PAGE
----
Archaeologists from the National Institute of Anthropology and History (INAH) unearthed 10 truncated conical tombs, approximately 3,000 years old, at the edge of the third section of the Chapultepec Forest.
The discovery, according to the archaeological excavations’ coordinator, María de Lourdes López Camacho, refers to a large village that must have existed in this area of the Lomas de Chapultepec, at the edge of the forest, during the Early and Middle Preclassic periods (2500-400 BC).
“For us to imagine, this community I was living here before the Xitle volcano erupted and the formation of the Pedregal de Coyoacán. And this subsoil was preserved intact for more than 3,000 years. That’s what’s fantastic! ” María de Lourdes López Camacho says.
During the Classic Period, the Teotihuacan culture inhabited the region, with later evidence of the Tepanecas of Azcapotzalco and the Mexica (Aztecs).
This tombs is located on a promontory, at the height of Cri-Cri Park, where a Cablebús station was built, and it is more than the first time that The funerary architecture of the first agricultural villages is located in the territory currently occupied west of Mexico City, and at such a high altitude: 2,416 meters above sea level.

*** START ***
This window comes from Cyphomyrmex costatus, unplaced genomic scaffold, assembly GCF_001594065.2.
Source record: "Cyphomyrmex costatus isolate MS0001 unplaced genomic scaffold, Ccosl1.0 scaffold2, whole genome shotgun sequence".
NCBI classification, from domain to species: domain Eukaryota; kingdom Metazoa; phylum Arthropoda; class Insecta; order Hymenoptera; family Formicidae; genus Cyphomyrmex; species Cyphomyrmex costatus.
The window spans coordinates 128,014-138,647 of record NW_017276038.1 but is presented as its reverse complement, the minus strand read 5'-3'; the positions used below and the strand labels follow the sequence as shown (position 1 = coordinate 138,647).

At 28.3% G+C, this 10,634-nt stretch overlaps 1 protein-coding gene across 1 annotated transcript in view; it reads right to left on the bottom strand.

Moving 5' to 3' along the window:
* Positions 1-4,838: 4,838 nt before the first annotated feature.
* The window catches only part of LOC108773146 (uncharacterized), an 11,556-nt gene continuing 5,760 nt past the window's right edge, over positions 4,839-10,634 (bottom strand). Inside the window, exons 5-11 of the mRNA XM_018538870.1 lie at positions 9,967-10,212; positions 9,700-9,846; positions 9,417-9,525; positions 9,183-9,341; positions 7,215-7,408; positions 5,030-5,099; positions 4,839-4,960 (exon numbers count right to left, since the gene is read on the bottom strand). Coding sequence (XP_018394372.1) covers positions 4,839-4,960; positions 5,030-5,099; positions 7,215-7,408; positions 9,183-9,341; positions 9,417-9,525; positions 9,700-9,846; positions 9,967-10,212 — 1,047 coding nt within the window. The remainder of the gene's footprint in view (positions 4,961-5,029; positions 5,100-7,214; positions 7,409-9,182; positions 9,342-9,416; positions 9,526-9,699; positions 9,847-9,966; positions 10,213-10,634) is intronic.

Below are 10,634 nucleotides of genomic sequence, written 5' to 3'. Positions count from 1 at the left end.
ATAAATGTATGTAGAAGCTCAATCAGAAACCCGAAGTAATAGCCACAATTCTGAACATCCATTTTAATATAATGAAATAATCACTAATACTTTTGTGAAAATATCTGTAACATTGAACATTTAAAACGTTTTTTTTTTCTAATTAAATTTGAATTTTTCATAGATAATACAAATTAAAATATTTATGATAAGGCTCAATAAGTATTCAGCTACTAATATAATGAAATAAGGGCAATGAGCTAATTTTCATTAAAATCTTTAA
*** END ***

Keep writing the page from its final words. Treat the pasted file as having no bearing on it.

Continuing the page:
The diameters of the graves vary between one and two meters and the maximum height is 1.50 meters. In total, a dozen truncated conical tombs have been recorded, defined by their inverted cone shape truncated at a point, so they are also known as bottle or bell tombs. Five of the tombs contained deposits of human remains, four of which are female and one is male, all of which are positioned in a flexed form.
“This is a particular funerary architecture. Examples of these tombs can be found elsewhere in ancient Mexico., such as the Gulf coast and the west, is also located in the current states of Mexico and Morelos, and there are records in the south, north and east of the Basin of Mexico. We had to look for them in the western part, now they are there,” explained archaeologist López Camacho.
Preliminarily, the truncated conical tombs are from the Middle Preclassic period (1200-400 BC), but they are close to the Early Preclassic period (2500-1200 BC) based on the characteristics of the associated materials.
At a higher level, the archaeological rescue team discovered three burials in rectangular cists arranged in an east-west axis. This suggests that the aforementioned village lasted long after the Preclassic period.
Excavations also discovered funerary offerings consisting of deer antlers worked as tools, a concave-convex cup, a fragment of a slate disc, punches, a concave cup, female figurines, effigy vessels, and figurines in schematic parts that archaeologists call “ghosts”.
Cover Photo: INAH